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Washington Legislative Preview 2020: Legislators, Inslee look to reduce homeless numbers

From left, Rep. Nicole Macri, D-Seattle, a member of the House Appropriations Committee, Sen. Patty Kuderer, D-Bellevue, chairwoman of the Senate Housing Stability and Affordability Committee, Sen. Hans Zeiger, R-Puyallup, ranking Republican on the Senate Housing Stability and Affordability Committee, and Rep. Morgan Irwin, R-Enumclaw, ranking Republican on the House Civil Rights and Judiciary Committee, take part in a panel on homelessness, Thursday, Jan. 9, 2020, during the AP Legislative Preview at the Capitol in Olympia, Wash. (Ted S. Warren / AP)
From left, Rep. Nicole Macri, D-Seattle, a member of the House Appropriations Committee, Sen. Patty Kuderer, D-Bellevue, chairwoman of the Senate Housing Stability and Affordability Committee, Sen. Hans Zeiger, R-Puyallup, ranking Republican on the Senate Housing Stability and Affordability Committee, and Rep. Morgan Irwin, R-Enumclaw, ranking Republican on the House Civil Rights and Judiciary Committee, take part in a panel on homelessness, Thursday, Jan. 9, 2020, during the AP Legislative Preview at the Capitol in Olympia, Wash. (Ted S. Warren / AP)
Daisy Zavala

OLYMPIA – As the homeless population grows around the state, legislative leaders hope to reduce those numbers but don’t agree on the best approach.

During the session that starts Monday, lawmakers will consider ways to finance a two-year plan suggested by Gov. Jay Inslee, but haven’t agreed to use reserves, known as the Rainy Day Fund, to pay for it. Sen. Patty Kuderer, chairwoman of the Senate Housing Stability and Affordability Committee, told a group of reporters last week she’s willing to consider it.

“We’re in an emergency situation, and this is what the emergency Rainy Day Fund was designed to do,” Kuderer, D-Bellevue, said at The Associated Press legislative preview last week.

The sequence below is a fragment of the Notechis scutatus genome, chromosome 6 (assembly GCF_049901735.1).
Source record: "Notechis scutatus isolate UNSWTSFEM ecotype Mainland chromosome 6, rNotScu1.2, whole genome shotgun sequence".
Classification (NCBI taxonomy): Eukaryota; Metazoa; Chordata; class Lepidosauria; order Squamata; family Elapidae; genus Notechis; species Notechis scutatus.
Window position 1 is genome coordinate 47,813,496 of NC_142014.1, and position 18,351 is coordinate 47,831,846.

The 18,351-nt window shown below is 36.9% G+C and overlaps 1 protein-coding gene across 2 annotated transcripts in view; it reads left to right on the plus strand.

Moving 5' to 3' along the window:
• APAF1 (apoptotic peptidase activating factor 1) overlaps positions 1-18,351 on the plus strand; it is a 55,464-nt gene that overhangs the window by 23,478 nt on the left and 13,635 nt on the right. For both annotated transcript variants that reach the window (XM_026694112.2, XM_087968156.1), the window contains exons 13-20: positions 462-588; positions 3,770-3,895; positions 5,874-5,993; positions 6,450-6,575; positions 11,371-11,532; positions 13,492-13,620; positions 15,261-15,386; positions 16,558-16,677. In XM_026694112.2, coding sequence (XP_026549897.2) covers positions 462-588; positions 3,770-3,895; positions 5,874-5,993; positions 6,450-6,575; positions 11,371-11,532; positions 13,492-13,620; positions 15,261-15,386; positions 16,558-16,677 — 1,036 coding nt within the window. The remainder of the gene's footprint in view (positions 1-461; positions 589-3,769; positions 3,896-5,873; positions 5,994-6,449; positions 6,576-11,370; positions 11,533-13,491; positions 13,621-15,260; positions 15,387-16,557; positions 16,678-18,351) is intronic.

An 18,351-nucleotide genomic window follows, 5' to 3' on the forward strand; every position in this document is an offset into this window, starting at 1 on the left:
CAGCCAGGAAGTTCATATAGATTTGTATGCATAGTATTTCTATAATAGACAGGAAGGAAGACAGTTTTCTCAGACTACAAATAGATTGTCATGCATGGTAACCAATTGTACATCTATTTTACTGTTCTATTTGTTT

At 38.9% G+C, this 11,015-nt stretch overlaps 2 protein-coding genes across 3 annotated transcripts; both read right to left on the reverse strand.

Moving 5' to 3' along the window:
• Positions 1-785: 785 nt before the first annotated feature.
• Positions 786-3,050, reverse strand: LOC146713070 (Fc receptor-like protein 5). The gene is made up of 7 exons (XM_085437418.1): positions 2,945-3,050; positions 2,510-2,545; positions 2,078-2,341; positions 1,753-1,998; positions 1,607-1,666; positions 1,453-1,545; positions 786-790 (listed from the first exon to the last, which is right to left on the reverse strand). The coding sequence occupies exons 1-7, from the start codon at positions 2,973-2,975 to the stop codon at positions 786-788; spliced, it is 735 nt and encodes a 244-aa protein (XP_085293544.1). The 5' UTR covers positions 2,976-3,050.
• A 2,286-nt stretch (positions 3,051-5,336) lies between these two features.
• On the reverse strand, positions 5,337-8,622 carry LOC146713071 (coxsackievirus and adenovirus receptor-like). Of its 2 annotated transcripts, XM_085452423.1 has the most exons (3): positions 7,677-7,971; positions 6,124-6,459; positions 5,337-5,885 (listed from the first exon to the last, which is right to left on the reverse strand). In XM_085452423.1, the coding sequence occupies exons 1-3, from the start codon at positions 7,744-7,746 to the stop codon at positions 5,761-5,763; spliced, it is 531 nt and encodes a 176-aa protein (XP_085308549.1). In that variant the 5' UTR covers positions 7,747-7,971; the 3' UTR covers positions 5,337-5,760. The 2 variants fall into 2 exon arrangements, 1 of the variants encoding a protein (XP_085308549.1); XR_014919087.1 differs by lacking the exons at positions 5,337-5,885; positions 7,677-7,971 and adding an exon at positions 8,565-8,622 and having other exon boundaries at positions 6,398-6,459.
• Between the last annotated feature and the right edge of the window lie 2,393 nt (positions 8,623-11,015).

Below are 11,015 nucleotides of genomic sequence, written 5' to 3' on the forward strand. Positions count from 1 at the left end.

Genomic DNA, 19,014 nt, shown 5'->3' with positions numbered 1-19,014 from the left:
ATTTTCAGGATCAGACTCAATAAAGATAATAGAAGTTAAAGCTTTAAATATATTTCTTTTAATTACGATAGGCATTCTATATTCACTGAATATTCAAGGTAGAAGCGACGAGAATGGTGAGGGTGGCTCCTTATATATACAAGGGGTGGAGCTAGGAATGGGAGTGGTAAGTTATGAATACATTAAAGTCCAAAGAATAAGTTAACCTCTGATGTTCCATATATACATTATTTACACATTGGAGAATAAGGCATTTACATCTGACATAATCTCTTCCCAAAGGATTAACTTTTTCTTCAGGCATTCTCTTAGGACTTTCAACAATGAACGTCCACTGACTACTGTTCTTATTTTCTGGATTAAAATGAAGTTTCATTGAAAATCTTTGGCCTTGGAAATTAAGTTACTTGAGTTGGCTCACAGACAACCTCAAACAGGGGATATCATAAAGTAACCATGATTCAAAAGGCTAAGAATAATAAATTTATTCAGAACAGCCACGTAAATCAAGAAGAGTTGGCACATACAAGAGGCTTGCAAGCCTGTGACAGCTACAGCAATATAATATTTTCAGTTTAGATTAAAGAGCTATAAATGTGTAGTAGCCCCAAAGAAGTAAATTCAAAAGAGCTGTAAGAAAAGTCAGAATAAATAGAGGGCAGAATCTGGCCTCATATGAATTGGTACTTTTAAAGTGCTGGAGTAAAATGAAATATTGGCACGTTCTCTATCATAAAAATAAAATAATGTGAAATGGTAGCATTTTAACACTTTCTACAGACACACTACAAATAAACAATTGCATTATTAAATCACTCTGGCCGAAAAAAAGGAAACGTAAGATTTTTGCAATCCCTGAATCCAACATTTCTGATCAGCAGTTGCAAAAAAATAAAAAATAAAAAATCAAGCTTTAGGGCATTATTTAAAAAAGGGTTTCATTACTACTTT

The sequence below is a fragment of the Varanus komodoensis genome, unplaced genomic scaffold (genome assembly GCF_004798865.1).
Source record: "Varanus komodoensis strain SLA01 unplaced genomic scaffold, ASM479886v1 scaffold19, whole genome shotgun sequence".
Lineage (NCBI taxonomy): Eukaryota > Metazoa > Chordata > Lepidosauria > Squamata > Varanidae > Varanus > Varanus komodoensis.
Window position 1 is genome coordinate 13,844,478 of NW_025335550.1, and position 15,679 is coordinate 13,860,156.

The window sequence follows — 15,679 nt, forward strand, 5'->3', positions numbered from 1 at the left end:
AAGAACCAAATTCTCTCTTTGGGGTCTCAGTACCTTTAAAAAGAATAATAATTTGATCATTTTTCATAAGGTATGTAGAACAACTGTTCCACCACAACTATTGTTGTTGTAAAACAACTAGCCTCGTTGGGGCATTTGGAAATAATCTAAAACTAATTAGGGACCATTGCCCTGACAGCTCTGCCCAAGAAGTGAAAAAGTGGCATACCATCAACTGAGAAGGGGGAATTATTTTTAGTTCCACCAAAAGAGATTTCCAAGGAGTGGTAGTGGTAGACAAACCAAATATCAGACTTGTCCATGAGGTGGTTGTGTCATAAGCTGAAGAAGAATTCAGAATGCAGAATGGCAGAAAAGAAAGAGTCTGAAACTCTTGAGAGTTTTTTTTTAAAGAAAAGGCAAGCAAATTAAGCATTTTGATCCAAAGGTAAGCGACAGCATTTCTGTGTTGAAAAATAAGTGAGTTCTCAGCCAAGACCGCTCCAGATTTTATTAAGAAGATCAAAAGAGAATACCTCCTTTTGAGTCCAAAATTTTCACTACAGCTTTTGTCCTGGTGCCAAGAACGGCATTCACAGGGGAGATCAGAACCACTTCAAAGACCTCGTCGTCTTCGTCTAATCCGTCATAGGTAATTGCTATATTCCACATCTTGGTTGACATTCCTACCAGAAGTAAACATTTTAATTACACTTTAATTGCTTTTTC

Lawmakers also will try to make it easier for people with felony convictions to apply for housing by removing a question about convictions from initial applications, she said.

“We’re creating an underclass of people who have served time in jail, and we need to rethink our approach to that,” she said.

House Democrats will try to address the problem with more money for diversion programs and low-income housing, Rep. Nicole Macri, D-Seattle, said.

Just building affordable housing is not an immediate solution to homelessness because some people with addiction or mental illness problems don’t have the ability to purchase housing, Macri said. Housing must meet different community needs, she added.

Sen. Hans Zeiger, ranking Republican on the Senate Housing Committee, said the Legislature should address three main concerns regarding homelessness this year. It should prioritze funds in diversion programs and use them to help people pay rent or other bills before they lose a home, he said.

“These cost-effective interventions can make a world of difference for somebody who faces life challenges,” said Zeiger, of Puyallup.

Zeiger supports the passage of a bill to create a special guardianship program for people struggling with addiction or mental illness. The Legislature also should improve grant opportunities for cities to provide more employment opportunities, he said.

Kuderer said legislation should address the different demographics of homeless individuals and find ways to rapidly find housing for them.

The Legislature has provided construction and start-up money for programs and resources but has not been great at providing money for staff as the need increases, she said. Senate Democrats will focus on strengthening support for existing programs.

During a separate session with reporters last week, Inslee repeated his goal of reducing homelessness by 50% over the next two years. His plan includes providing grant money for 2,100 more local shelter beds and access to rental and housing assistance for people facing homelessness.

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